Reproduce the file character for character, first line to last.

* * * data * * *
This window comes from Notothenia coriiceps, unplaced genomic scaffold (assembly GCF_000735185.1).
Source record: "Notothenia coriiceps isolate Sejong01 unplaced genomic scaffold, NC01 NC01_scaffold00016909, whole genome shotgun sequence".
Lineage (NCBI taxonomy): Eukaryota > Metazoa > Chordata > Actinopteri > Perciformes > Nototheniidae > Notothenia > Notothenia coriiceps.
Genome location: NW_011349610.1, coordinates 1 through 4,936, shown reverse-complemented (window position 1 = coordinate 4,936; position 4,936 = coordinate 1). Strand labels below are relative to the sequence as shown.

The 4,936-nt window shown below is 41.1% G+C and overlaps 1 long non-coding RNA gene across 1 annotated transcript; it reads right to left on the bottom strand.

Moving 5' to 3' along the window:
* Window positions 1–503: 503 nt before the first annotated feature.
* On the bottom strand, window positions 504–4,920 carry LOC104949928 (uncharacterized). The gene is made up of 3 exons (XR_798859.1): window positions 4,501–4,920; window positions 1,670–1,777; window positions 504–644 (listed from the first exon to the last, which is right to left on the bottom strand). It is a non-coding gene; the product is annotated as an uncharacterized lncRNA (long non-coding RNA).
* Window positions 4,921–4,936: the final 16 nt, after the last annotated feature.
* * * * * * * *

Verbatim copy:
This window comes from Notothenia coriiceps, unplaced genomic scaffold (assembly GCF_000735185.1).
Source record: "Notothenia coriiceps isolate Sejong01 unplaced genomic scaffold, NC01 NC01_scaffold00016909, whole genome shotgun sequence".
Lineage (NCBI taxonomy): Eukaryota > Metazoa > Chordata > Actinopteri > Perciformes > Nototheniidae > Notothenia > Notothenia coriiceps.
Genome location: NW_011349610.1, coordinates 1 through 4,936, shown reverse-complemented (window position 1 = coordinate 4,936; position 4,936 = coordinate 1). Strand labels below are relative to the sequence as shown.

The 4,936-nt window shown below is 41.1% G+C and overlaps 1 long non-coding RNA gene across 1 annotated transcript; it reads right to left on the bottom strand.

Moving 5' to 3' along the window:
* Window positions 1–503: 503 nt before the first annotated feature.
* On the bottom strand, window positions 504–4,920 carry LOC104949928 (uncharacterized). The gene is made up of 3 exons (XR_798859.1): window positions 4,501–4,920; window positions 1,670–1,777; window positions 504–644 (listed from the first exon to the last, which is right to left on the bottom strand). It is a non-coding gene; the product is annotated as an uncharacterized lncRNA (long non-coding RNA).
* Window positions 4,921–4,936: the final 16 nt, after the last annotated feature.